June 11, 2018 marks six months after the FCC voted to pass the Restoring Internet Freedom Act, which effectively repeals the Net Neutrality protections on the internet. Despite efforts from Congressional Democrats (and a few Republicans), private companies, and consumer advocate groups, the new rules go into effect on a federal level today.
The fight continues
Earlier this year, Washington state passed a law that effectively reinstated the Net Neutrality rules outside the scope of the Federal rules. A total of 29 states have taken some action to try and mitigate the effects of the federal repeal. Some, like Montana and New York, have used executive orders from their respective governors in an effort to keep the rules in place.
Congressional efforts are continuing as well. The Senate voted in May to block the ban using the Congressional Review Act. Now, House Democrats need to get enough signatures (they have 170 of the required 218 at the time of this post) to bring a vote to the floor. Public support for the issue is strong, which may push Representatives to at least vote on the issue.
What does the repeal mean in the short term?
There are three main practices the 2015 Net Neutrality rules aimed to prevent with its regulations:
- Throttling: Slowing down access to certain types of content
- Blocking: Preventing users from accessing content on specific sites or apps
- Paid Prioritization: Creating an internet “fast lane,” that gives some users better access to the same content based on subscription fees
But, don’t expect to see these tactics employed right away, at least not by the biggest providers. Both Comcast and Charter—two of the country’s biggest providers—are bound to Net Neutrality rules by the terms of acquisition deals from earlier in the decade. Other companies have promised not to employ these tactics, but it will ultimately be up to the FTC to decide whether or not they’re compliant.
How we got here:
On May 16, the U.S. Senate voted 52-47 to block the 2017 Restoring Internet Freedom Act, which, despite its name, is the legislation that would effectively repeal the Open Internet Act of 2015. That law established Net Neutrality and its protection over the internet. You can watch the debate here.
The Senate held this vote under the Congressional Review Act, which allows Congress a 60-day window in which it can nullify the FCC’s decision. Democrats filed the plan within the 60-day window back in February, but the petition forced a vote by June 12.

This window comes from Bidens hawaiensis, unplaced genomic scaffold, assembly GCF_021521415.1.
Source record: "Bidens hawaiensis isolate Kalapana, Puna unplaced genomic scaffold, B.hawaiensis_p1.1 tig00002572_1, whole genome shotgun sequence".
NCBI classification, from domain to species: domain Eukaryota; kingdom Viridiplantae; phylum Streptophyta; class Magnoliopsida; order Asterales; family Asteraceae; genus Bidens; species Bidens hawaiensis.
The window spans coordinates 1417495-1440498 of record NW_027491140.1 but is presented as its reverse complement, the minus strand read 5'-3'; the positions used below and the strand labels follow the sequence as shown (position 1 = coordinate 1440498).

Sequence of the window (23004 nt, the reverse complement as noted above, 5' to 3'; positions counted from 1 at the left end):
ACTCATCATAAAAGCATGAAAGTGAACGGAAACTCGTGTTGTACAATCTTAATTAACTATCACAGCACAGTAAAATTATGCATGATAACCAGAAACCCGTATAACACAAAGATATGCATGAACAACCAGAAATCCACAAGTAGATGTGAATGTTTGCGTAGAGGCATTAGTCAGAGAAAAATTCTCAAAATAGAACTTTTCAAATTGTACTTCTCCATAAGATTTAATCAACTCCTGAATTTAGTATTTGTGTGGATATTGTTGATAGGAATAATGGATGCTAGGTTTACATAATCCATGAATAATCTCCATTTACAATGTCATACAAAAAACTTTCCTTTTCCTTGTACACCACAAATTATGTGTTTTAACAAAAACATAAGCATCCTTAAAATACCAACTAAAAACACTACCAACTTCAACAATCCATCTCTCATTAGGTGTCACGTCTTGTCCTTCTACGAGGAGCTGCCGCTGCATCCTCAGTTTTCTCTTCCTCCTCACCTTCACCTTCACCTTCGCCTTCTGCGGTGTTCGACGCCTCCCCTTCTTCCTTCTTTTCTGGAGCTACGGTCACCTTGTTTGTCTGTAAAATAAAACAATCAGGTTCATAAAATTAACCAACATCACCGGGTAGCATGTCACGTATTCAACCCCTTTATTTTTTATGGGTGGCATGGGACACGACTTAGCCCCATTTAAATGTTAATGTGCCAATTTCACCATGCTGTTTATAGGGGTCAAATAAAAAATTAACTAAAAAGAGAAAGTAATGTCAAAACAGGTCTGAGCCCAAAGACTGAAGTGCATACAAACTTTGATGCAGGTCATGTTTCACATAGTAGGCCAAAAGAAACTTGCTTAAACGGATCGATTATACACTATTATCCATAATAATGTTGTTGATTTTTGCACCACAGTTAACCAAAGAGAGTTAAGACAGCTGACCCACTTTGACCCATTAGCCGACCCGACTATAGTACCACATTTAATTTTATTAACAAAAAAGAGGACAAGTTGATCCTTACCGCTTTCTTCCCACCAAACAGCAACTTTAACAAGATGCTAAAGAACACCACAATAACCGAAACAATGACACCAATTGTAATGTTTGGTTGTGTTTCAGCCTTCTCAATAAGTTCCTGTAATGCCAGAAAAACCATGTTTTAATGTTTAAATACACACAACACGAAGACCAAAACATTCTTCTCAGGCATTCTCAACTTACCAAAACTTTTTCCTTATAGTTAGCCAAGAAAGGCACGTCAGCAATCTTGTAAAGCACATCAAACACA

The Senate officially voted in favor of maintaining Net Neutrality with a simple Majority. Now, the vote needs to pass in the house. Republicans have a 236 to 193 member majority, and the act requires a simple majority to move it along. Even if it passes the House, it would still require the president’s signature to block the repeal.
Congressional Republicans and internet companies have already started stating their objections to the repeal. A key piece of their argument suggests that Net Neutrality unfairly targets internet service providers, without regulating big internet companies like Google and Facebook.
Even though the repeal has gone into effect, there are still lawsuits and motions to sort out. There is currently a coalition of more than 23 state attorneys general suing the FCC on the grounds that the repeal is illegal under the Administrative Procedure Act, which prohibits “arbitrary and capricious” changes to policy.
The states included are: New York, California, Connecticut, Delaware, Hawaii, Illinois, Iowa, Kentucky, Maine, Maryland, Massachusetts, Minnesota, Mississippi, New Mexico, New Jersey, North Carolina, Oregon, Pennsylvania, Rhode Island, Vermont, Virginia, Washington, and the District of Columbia.
Unfortunately, former New York attorney general, Eric Schneiderman acted as the head of the coalition. Popular Science has reached out to the coalition to find out who will take the lead after his recent departure.
On April 6, 2018, Oregon governor, Kate Brown, announced a state-specific Net Neutrality bill. “HB 4155 mandates that public bodies in Oregon only contract with internet service providers that operate under net neutrality, which requires internet service providers to enable equal access for all web traffic, regardless of the source.”
The FCC claims that states and cities don’t have the right to make this kind of law in the face of federal regulations, and lobbyists that represent ISPs plan to sue the states to get the laws taken off the books.
What can you do right now?
You can join the fight against the repeal by contacting your local lawmakers and encouraging them to vote to support efforts to block the Restoring Internet Freedom Act. Battle for the Net lets you do it using a simple form.